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ARLA Propertymark gives compelling evidence at CLG evidence session

Friday 02 February 2018

ARLA Propertymark Chief Executive David Cox gave compelling evidence at a second CLG evidence session on 29 January on the Private Rented Sector and the Draft Tenant Fees Bill, which was broadcast live on Parliament TV.

During the session our Chief Executive said that the piecemeal approach taken by successive governments to regulating the industry was the wrong way to tackle problems within the sector, and that it's been a struggle for agents to keep up with all the changing laws. He argued that instead of finding individual solutions to individual problems the Government need to look at the industry as a whole, in a coherent and strategic fashion. 

A brief summary of the topics discussed is given below, but we highly recommend that you take half an hour or so out of your day to watch the recording of the evidence session on Parliament TV. That way you can see for yourself how David Cox is representing the interests of our members with clarity and confidence, to influence the Government in a powerful and constructive way. 

Draft Tenant Fee Bill

David Cox explained how the Draft Tenant Fees Bill will have a significant impact on agents, particularly with regard to referencing and called for clarity and legislative certainty within the bill in areas including the Green Deal, leaving a tenancy early, and deposit replacement insurance schemes. He said that this was necessary so as to avoid a "PPI situation" further down the line and avoid costly and timely court cases, citing the Superstrike Ltd v Marino Rodrigues [2013] as an example of how problems can occur when there is a lack of clarity in legislation. 

He also challenged the Government's impact assessment for the Bill as being incomplete - saying that the Government's 'familiarisation' costs were woefully inaccurate and that there was no way that businesses can change their business models within the suggested 20 hours. 

As well as evidence on the Tenant Fees Bill, David Cox also covered a lot of other ground on a wide range of topics including:


When asked about licensing, David Cox argued that licensing simply doesn't work, saying that existing licensing schemes are just a "litany of catastrophic failures" even in places like Newham, which is widely seen as the most successful of licensing schemes across the country.

He argued that such schemes are nothing more than an administrative burden with enforcement taking a back seat and made the point that, when the rhetoric from previous witnesses statements is removed, Newham have only made 1200 prosecutions, which works out at 240 per year out of 47,000 properties - meaning that they have only managed to take enforcement action for 0.5% of properties. This is with a resource of 140 officers, which works out at less than two prosecutions an officer, which he described as pitiful. He painted a similar picture when using Croydon as an example, where 30,000 licensing applications were made, of which only 10 were refused - asking "Are they really suggesting that only 0.03% of properties were not up to standard?"

The entire country has not even managed to rack up 500 prosecutions in a year. "Is that a success?", he asked.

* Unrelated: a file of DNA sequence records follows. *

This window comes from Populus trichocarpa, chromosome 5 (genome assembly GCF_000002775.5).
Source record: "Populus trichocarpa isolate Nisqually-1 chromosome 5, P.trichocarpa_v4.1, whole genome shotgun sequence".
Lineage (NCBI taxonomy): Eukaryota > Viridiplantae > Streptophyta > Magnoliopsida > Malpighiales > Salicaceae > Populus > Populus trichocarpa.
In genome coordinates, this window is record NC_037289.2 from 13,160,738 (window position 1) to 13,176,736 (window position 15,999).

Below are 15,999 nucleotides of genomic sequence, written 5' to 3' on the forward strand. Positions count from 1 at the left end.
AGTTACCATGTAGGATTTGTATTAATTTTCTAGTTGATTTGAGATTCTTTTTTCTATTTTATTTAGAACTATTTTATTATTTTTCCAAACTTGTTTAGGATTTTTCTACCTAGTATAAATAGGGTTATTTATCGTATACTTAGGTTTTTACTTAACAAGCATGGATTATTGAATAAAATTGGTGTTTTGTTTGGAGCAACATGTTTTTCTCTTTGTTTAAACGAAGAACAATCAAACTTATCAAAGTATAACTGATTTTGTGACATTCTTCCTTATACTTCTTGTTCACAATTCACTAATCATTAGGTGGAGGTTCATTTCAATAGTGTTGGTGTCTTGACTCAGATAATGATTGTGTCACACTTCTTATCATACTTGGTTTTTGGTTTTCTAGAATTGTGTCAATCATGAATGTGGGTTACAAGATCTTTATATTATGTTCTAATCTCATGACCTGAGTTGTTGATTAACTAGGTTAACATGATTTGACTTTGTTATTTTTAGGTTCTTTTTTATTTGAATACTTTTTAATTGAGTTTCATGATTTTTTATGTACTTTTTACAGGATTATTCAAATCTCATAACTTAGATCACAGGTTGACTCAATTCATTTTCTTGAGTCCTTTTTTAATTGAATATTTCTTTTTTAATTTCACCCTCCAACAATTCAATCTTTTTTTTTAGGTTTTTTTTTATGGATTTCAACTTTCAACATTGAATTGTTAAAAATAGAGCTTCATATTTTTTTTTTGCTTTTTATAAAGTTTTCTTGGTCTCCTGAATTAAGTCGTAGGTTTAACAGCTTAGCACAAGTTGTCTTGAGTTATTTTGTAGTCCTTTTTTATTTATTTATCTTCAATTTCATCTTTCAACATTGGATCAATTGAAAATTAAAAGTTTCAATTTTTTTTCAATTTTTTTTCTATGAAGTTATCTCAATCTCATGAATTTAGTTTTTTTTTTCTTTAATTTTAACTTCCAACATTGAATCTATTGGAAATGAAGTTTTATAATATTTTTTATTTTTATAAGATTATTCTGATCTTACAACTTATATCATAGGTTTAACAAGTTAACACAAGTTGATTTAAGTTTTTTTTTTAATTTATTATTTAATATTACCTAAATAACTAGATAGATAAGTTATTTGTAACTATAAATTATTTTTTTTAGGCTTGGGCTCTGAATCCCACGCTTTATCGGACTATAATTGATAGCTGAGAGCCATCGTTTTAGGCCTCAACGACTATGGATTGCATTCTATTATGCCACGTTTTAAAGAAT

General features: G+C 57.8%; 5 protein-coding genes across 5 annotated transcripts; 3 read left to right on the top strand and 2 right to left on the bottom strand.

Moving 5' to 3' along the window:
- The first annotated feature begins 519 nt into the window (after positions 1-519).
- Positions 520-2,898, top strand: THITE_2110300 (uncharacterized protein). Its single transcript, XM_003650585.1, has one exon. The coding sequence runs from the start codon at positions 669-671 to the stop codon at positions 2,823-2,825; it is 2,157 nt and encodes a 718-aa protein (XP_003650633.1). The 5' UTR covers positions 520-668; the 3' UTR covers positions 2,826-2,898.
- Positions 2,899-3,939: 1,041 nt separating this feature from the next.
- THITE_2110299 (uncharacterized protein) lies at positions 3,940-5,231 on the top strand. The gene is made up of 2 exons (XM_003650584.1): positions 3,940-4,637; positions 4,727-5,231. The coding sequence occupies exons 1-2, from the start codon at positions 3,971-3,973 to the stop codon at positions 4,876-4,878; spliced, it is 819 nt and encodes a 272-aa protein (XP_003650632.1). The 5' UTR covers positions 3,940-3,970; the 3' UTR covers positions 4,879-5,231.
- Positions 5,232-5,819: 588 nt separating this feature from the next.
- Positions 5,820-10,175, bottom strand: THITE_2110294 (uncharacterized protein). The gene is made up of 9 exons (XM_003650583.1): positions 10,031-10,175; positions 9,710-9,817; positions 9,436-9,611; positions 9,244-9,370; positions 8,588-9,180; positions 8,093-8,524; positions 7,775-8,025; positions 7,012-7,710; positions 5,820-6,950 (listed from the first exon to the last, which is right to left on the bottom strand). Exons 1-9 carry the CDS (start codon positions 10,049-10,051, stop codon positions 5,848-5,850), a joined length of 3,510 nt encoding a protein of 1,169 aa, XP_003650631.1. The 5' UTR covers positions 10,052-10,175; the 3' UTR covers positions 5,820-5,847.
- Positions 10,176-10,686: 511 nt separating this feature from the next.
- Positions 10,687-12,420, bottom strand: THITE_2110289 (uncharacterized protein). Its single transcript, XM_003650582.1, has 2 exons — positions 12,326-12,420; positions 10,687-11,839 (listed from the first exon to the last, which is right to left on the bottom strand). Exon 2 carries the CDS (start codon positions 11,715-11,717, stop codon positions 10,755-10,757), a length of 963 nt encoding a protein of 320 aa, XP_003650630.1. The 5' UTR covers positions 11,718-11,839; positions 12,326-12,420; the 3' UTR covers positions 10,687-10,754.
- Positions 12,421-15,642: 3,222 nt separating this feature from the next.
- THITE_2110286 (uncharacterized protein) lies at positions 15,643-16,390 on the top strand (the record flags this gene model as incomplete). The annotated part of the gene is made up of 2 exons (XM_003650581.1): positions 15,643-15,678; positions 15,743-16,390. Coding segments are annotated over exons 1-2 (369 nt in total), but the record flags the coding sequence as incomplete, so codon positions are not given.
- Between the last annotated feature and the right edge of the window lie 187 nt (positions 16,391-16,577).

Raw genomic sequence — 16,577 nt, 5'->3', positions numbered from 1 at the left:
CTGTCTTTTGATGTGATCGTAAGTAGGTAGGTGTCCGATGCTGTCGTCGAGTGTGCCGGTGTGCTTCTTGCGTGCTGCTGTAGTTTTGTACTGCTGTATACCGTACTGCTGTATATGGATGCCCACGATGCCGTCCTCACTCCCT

Another clear indicator that licensing schemes aren't working is that many councils are having to re-designate licensing areas after five years. "It's never worked and it never will work", he said. "Education is what is needed". 

He said that continuing to roll out licensing across the country would be "the biggest backwards step to improving the PRS in 20 years." 

Redress schemes 

David Cox described the introduction of a legal requirement to belong to a redress scheme in 2014 as a positive move, but said that there are too many redress schemes with only one of them using a Code of Practice. He said that the industry needed just one Code of Practice, which should be set by a regulator overarching the entire industry. 

The future of regulation

When asked, what model of regulation ARLA Propertymark would like to see, David Cox replied that ARLA Propertymark's preferred model for regulation is for an overarching independent regulator, with approved bodies such as Propertymark being responsible for accreditation criteria and administration of the scheme, similar to the way that the legal profession is currently regulated. 

The overarching regulator themselves should not be responsible for the administration of regulation, as it's been proven not to be efficient of cost effective, as in the case of Rent Smart Wales who have only prosecuted a handful of landlords and agents since its inception. RSW has spent more time and money on bureaucracy and administration than they have on enforcing it, meaning it's not a financially sustainable model. However, he explained how lessons could certainly be learnt from Scotland's model of regulation, which could be improved further for England. 

Landlord vs tenant power balance

Contrary to evidence previously given to the committee by Shelter, Mr Cox disputed that there is a power imbalance between landlord and tenant rights, saying that he actually thought it was now about equal. He defended his position, explaining why more laws wouldn't help, saying there are already over 150 different laws and regulations which cover all aspects of the industry. What is needed is more enforcement of existing laws, a simplification of existing laws, and greater tenant empowerment. 

Watch the recorded session